Behind The ScenesNFL

ESPN’s researchers provide “SIGnature” insights into the NFL playoffs

“The best in the industry”

Ed Werder, ESPN NFL Insider, on working with the Stats & Information Group: “The people we have in our research department are the best in the industry. They set us apart with their unique information about players, team tendencies and the ability to place different accomplishments into historical perspective. I’m always amazed how how quickly they can answer a query. I’ve asked for data as a game is ending and usually have it before the locker room is open for postgame interviews. I truly believe a great piece of insight that I acquire from a player or a coach, combined with a single piece of statistical data, can make a compelling and unique point that viewers won’t find elsewhere.

[Research specialist] Vince Masi’s weekly NFL stat packet breaking down each game of the week is must-read material, and [researcher] Doug Clawson uses his initiative and resources to propose entire show segments for NFL Insiders and NFL Live. I never form my question lists for interviewing players and coaches before I read the material our Stats and Info department provide us.”

Heading into Sunday’s NFL Conference Championship games and Super Bowl 50 on Feb. 7, there is an intense focus on football.

With seemingly every news outlet covering the NFL, finding fresh and unique insights is no easy task. Still, ESPN’s NFL Insiders and reporters have a distinct advantage: ESPN’s Stats and Information Group (SIG). ESPN’s in-house team — whose mission is to provide the fastest, most accurate and insightful statistics, scores, news and analysis — dives deep into the data of games to deliver a view into sports that fans won’t find anywhere else.

For instance, researcher Paul Hembekides‘ premise that the Denver Broncos don’t fit the profile of teams that have beaten the New England Patriots in the playoffs drove segments on both NFL Insiders and SportsCenter and is published on The interesting take on the Broncos-Patriots’ upcoming AFC Championship Game duel also was featured during the “Nerd Notes” segments on Wednesday’s Mike & Mike – Hembekides is the primary researcher on the show.

Likewise, the group’s work previewing the NFC Championship matchup between the Carolina Panthers and Arizona Cardinals also has been of great help.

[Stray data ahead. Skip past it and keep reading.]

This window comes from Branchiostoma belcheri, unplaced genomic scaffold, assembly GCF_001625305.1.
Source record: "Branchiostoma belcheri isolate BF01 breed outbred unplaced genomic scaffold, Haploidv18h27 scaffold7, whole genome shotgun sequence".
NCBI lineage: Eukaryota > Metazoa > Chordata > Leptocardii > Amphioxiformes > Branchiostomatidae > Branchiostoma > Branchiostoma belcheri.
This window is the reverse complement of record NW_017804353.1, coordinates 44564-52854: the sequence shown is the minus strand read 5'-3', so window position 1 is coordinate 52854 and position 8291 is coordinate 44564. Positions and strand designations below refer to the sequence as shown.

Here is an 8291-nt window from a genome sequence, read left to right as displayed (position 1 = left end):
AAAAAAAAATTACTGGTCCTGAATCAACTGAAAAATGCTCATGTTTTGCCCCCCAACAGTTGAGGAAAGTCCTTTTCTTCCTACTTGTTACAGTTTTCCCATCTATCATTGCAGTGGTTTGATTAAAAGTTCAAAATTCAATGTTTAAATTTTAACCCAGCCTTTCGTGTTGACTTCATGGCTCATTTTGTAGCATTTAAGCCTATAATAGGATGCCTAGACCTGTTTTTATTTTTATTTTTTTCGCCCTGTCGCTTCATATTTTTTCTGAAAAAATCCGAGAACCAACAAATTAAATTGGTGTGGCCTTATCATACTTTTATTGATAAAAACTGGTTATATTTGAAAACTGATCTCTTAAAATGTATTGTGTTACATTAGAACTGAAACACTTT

ESPN’s show teams and individual reporters, such as 18-year ESPN veteran Ed Werder (see sidebar), appreciate SIG’s expertise and unique insight.

Front Row asked Allison Loucks, associate director of statistics, to provide a look at SIG’s NFL research process.

How do you decide what to send in your emails to the NFL team?
Each situation is different – our stats folks are constantly coming up with great ideas and they are given the liberty to share with whichever groups they feel would have use for it. Most of the ideas are sent to our full distribution list, but ones that are more tailored will only go to certain show groups. We have a solid hit rate in these turning into show segments or Digital pieces.

How does it feel when you receive kudos from respected co-workers like Ed Werder?
It’s always rewarding to receive high praise from people outside our group, especially in such a public forum as those large distribution lists [Note: SIG’s NFL notes distribution list reaches more than 1,000 e-mail addresses for different platforms across ESPN, both domestically and internationally]. The kudos may have been in response to this week, but I feel like it was a culmination of the work the team has done this season. Our team continues to show that we’re more than just stat geeks – we’re able to use our knowledge and tools to tell great stories.

What’s SIG planning to produce for Super Bowl?
With it being Super Bowl 50, we had a significant side project to video track all of the previous Super Bowls, allowing us to create a database and apply metrics to provide differentiating content. Next week, we’re rolling out our best findings, highlighted by most heroic quarterback performances, most dominating wins, biggest game-changing plays and most exciting Super Bowls.

Bill Hofheimer contributed to this post.

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